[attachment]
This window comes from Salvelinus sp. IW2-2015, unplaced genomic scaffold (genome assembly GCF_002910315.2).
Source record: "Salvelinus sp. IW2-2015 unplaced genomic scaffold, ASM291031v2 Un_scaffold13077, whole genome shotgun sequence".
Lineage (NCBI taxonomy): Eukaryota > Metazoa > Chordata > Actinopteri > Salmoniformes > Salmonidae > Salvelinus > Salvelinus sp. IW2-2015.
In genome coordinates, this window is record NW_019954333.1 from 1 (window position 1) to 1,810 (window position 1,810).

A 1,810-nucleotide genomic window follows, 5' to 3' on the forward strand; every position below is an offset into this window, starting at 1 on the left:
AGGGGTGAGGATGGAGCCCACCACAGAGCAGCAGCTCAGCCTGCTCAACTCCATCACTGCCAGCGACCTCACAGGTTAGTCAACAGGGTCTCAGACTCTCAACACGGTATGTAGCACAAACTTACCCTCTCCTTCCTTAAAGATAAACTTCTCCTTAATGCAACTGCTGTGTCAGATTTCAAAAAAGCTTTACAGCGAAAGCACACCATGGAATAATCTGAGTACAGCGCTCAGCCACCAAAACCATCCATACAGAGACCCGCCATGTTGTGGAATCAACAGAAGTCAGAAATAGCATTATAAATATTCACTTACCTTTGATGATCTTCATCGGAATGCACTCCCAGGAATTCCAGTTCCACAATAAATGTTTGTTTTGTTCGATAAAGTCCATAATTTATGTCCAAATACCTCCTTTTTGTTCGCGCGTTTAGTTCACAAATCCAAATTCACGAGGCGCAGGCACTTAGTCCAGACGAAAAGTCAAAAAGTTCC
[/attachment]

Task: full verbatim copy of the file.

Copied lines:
This window comes from Salvelinus sp. IW2-2015, unplaced genomic scaffold (genome assembly GCF_002910315.2).
Source record: "Salvelinus sp. IW2-2015 unplaced genomic scaffold, ASM291031v2 Un_scaffold13077, whole genome shotgun sequence".
Lineage (NCBI taxonomy): Eukaryota > Metazoa > Chordata > Actinopteri > Salmoniformes > Salmonidae > Salvelinus > Salvelinus sp. IW2-2015.
In genome coordinates, this window is record NW_019954333.1 from 1 (window position 1) to 1,810 (window position 1,810).

A 1,810-nucleotide genomic window follows, 5' to 3' on the forward strand; every position below is an offset into this window, starting at 1 on the left:
AGGGGTGAGGATGGAGCCCACCACAGAGCAGCAGCTCAGCCTGCTCAACTCCATCACTGCCAGCGACCTCACAGGTTAGTCAACAGGGTCTCAGACTCTCAACACGGTATGTAGCACAAACTTACCCTCTCCTTCCTTAAAGATAAACTTCTCCTTAATGCAACTGCTGTGTCAGATTTCAAAAAAGCTTTACAGCGAAAGCACACCATGGAATAATCTGAGTACAGCGCTCAGCCACCAAAACCATCCATACAGAGACCCGCCATGTTGTGGAATCAACAGAAGTCAGAAATAGCATTATAAATATTCACTTACCTTTGATGATCTTCATCGGAATGCACTCCCAGGAATTCCAGTTCCACAATAAATGTTTGTTTTGTTCGATAAAGTCCATAATTTATGTCCAAATACCTCCTTTTTGTTCGCGCGTTTAGTTCACAAATCCAAATTCACGAGGCGCAGGCACTTAGTCCAGACGAAAAGTCAAAAAGTTCC